We have confidence, and we are awkward together. It's cool.

For more Quick Takes, visit This Ain’t the Lyceum.

Booking Through Thursday: Magazines


What magazines do you subscribe to? Personal ones? Professional ones? Or do you only/mostly pick up your periodicals at the newsstand? How do you feel about digital editions versus print? Do you save the old copies after you read them or promptly recycle them?

I like that this week’s prompt offers so many follow-up questions. Most of them are yes/no/list-type questions, but there’s enough to inspire writing and reflection about reading, which is the reason I participate.

I am not a magazine kind of girl. When I was a kid, I read American Girl Magazine sporadically, and I think I had a Highlights subscription for a while. (Highlights might make a good gift idea for my godson, come to think of it.) As a teenager, I read Seventeen, Teen People, and CosmoGIRL religiously. I wasn’t going to church at the time, so I guess it was even more than religiously! I stopped reading the latter two before they went out of print, letting my subscriptions lapse when I went off to college. I had been reading them cover-to-cover, like books. No time for that when there were actual books to read!

These days, I don’t read entertainment magazines, and I don’t pay for any subscriptions. I read my alumni magazines from Maryland (TERP Magazine) and Notre Dame (Notre Dame Magazine) and the financial advice magazine published by my bank (which recently went digital after years of print). That’s it. When I’m finished with them, they go straight into recycling. I made an exception for a few issues of ND Magazine that had some exceptional art, but I should really just cut out those pages and pitch the rest.

I am usually ambivalent about print reading versus digital. The one place I draw the line is when magazines produce digital versions that are laid out for print. My bank’s magazine is like that, and it’s super frustrating. I completely understand wanting to reduce the costs of print and mailing, especially for non-profits. But if you’re going to make me read online, don’t make me awkwardly pan through and zoom in and out of pages. Run it like an e-newsletter, with teasers that lead to full articles. The Catholic Education Resource Center does a spectacular job with that strategy.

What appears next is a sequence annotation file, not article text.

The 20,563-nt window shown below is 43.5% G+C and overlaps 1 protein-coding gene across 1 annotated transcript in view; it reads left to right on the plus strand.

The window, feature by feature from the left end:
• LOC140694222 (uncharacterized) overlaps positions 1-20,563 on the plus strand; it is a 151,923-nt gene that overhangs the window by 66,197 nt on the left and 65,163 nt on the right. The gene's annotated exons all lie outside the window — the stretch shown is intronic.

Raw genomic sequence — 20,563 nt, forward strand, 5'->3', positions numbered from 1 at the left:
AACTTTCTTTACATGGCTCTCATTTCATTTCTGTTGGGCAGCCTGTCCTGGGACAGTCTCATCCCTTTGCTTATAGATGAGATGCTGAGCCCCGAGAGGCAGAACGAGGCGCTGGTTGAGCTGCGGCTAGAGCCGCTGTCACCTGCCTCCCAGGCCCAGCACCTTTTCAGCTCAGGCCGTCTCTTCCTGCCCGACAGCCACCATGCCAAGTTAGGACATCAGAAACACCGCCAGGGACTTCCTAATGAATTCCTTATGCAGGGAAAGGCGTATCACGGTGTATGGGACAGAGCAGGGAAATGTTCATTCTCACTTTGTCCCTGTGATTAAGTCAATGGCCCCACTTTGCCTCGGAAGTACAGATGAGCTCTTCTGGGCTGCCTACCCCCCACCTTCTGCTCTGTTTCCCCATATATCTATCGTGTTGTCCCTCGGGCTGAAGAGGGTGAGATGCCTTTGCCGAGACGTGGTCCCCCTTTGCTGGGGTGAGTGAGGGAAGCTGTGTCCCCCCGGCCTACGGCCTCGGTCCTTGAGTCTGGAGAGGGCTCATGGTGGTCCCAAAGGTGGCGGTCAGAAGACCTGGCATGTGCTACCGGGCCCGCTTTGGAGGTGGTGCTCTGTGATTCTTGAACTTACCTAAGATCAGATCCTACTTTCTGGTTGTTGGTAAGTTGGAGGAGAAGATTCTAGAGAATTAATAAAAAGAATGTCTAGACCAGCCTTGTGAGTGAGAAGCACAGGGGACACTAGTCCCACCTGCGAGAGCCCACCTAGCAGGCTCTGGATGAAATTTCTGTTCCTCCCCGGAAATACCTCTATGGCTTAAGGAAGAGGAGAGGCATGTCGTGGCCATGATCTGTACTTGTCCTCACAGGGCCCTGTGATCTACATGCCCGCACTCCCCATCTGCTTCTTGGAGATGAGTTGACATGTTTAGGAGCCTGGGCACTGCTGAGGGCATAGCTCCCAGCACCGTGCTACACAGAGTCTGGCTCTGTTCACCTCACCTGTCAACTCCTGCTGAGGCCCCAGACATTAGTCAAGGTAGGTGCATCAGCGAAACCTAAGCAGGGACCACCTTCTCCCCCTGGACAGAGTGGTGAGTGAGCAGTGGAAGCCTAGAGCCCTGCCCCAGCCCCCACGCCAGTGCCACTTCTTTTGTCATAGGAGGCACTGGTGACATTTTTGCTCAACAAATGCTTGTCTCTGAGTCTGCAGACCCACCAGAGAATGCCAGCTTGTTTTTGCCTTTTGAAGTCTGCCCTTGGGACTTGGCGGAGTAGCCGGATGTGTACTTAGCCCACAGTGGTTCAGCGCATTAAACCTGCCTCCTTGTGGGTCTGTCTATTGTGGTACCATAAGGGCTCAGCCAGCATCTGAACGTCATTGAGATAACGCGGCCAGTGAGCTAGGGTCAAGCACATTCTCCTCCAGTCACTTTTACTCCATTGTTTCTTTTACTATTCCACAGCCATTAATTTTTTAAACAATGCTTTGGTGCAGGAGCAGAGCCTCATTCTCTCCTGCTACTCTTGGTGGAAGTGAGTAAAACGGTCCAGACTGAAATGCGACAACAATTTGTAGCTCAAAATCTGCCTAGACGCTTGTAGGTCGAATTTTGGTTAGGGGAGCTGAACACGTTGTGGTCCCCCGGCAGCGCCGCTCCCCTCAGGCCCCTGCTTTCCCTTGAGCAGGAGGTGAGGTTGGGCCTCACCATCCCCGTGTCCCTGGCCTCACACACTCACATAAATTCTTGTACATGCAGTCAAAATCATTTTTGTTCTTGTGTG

Digital is the wave of the future. Old-school collages and scrapbooks made from a stack of magazines and a trusty pair of scissors? Those are bound to be a thing of the past.

For more short queries about books and the reading life, visit Booking Through Thursday.

What I Wore Sunday: Buy 1, Get 2 Free


I spent Sunday night working on a presentation about Augustinian spirituality, Monday night giving it, and last night watching Harry Potter and the Sorcerer’s Stone with a friend, so I have no regrets about the timing of this post.

What I Wore Sunday, June 7

Dress: Mossimo for Target
Shell: Be Precious
Shoes: Fergalicious
Necklace: Charming Charlie

I really need to work on my Sunday timeline, guys. I had a mid-afternoon meeting, so I had to get started with my day early. Yet I was still a little bit late for the meeting (in my defense, I went to the wrong house; same number, next street over, ridiculously similar name). It ran so long that I was, yet again, in a rush to dress for and drive to Mass. There’s got to be a better way.